Gerry Duggan (Writer), John McCrea (Artist), Mike Spicer (Colorist), Joe Sabino (Letterer).
After cancellation in 2018, Gerry Duggan and John McCrea's crime noir-esque story about Martin, a former criminal/vigilante back from a hiatus, is on shelves this week under a new name, "Dead Eyes #1." Equal parts Boondock Saints and a Scorcese film, Dead Eyes proves it couldn't be kept down for long.
Martin, formerly known under his alias Dead Eyes (due to the "x"s he wears where his pupils should be), is being revered by the news media on the anniversary of his "death." At this time, we learn that the crime-inducing menace/hero-to-some has traded in the glamorous life of theft and murder for a more "normal" one, taking care of his ill wife, working a nine-to-five job, and trying his best to stay straight. Fate has other plans for Martin as he's thrust back into his old ways, and has to determine how he'll use his skills this time around.
Duggan is an amazing storyteller. Ever since his run on Deadpool (2012), I've enjoyed his fast-paced, witty style. I breezed through this first issue of Dead Eyes, due in part to Duggan's mastery of dialogue and prose. Right off the bat, he made me feel sympathy for someone who is, ostensibly, a murdering crook. If that's not good writing, I don't know what is.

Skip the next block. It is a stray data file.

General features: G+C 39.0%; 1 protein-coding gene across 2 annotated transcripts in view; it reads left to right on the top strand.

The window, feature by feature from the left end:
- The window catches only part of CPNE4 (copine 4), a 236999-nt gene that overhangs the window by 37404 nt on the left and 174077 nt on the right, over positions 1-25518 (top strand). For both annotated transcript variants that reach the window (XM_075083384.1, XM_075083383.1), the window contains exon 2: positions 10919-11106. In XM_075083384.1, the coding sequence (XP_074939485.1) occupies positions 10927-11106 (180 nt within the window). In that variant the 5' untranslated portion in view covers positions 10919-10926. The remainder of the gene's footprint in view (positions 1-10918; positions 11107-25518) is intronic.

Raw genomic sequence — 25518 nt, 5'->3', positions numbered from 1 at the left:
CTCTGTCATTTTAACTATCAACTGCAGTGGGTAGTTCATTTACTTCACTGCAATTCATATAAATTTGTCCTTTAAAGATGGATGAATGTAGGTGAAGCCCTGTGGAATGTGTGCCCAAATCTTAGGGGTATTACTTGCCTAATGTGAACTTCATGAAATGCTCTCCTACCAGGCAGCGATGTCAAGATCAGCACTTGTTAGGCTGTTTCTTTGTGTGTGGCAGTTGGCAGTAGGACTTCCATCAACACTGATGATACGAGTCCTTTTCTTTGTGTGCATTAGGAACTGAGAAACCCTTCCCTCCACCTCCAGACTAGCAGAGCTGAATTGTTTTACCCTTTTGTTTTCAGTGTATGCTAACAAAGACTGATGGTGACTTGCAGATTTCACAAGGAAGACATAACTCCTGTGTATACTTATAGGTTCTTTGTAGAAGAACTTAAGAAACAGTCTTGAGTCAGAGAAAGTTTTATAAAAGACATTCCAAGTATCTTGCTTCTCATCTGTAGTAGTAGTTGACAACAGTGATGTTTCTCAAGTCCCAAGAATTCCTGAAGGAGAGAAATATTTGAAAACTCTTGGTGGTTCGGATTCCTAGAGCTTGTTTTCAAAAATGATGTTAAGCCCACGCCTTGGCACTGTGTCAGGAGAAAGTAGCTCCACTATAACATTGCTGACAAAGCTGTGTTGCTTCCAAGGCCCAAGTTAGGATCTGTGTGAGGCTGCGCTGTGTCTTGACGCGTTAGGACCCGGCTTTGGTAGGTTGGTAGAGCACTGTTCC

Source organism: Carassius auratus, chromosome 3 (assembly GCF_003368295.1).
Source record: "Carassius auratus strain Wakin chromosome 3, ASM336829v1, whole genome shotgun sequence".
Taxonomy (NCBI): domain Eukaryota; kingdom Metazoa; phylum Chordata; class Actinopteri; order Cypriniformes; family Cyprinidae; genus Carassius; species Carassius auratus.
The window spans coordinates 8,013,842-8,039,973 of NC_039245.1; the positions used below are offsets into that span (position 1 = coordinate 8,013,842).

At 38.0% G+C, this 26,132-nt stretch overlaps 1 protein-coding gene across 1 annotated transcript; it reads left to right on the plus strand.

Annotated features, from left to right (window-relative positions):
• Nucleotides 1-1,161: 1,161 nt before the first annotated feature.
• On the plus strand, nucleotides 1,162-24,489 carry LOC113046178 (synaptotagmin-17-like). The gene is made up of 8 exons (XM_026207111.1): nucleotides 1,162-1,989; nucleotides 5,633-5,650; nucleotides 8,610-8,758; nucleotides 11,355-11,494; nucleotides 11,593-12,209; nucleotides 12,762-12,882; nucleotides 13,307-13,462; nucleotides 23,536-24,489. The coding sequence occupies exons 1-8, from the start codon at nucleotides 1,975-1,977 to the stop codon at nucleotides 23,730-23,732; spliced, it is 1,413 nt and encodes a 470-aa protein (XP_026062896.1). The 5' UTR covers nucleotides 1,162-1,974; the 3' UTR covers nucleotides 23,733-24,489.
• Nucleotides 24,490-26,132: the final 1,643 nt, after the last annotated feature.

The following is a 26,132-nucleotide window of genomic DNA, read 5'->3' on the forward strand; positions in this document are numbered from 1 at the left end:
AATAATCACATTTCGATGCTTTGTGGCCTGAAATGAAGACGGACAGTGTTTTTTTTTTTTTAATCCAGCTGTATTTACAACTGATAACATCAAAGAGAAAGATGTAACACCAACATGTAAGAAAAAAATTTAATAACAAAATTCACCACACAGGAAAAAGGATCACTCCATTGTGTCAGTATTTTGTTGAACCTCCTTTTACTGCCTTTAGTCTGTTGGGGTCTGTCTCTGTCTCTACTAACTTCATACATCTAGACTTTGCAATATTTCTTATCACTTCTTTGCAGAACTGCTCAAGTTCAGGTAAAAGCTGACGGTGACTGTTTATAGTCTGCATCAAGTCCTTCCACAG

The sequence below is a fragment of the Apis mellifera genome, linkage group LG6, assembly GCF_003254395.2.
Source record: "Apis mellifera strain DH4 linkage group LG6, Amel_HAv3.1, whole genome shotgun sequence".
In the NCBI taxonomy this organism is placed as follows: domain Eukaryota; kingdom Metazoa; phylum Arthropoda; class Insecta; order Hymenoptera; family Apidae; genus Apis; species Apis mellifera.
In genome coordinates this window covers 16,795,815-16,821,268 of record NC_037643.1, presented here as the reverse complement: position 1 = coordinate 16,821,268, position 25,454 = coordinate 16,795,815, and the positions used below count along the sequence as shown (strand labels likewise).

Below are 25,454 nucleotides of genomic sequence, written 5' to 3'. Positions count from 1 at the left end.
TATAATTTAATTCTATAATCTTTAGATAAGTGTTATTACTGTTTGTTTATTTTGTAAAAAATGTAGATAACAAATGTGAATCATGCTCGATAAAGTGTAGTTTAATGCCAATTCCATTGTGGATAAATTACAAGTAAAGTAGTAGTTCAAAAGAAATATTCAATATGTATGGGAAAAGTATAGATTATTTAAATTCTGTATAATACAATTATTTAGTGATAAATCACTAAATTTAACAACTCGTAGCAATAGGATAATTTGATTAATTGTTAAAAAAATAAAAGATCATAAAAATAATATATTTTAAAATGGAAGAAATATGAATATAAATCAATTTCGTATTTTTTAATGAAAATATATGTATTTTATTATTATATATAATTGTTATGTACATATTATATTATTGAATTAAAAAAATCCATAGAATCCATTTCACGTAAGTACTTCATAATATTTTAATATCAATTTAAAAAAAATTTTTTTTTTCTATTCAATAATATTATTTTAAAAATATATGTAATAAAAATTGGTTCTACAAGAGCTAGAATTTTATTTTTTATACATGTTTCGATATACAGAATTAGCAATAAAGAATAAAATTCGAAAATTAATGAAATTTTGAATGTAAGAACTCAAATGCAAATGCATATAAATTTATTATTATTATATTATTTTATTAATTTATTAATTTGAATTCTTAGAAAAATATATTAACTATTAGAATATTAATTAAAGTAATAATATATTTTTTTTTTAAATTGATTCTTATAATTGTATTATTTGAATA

McCrea, known for his co-creation Hitman (1993), along with colorist Mike Spicer, create a world that's both noir and movie-esque. Utilizing space, and lack thereof, the art duo manage to both invoke dread (see below), as well as movie visualization (see below-below.) The book is a breeze to get through in part because of the way in which McCrea and Spicer guide us through the story. Pages heavy with dialogue never feel cumbersome; pages with violence never feel too heavy. Along with Joe Sabino's superb lettering, the art helps this book stand out.
I hadn't read the canceled Dead Rabbit, but I've read it's a similar story. I have a feeling there's no need to have read the book under its previous title (which is good since it's out of print), and new fans can jump right in.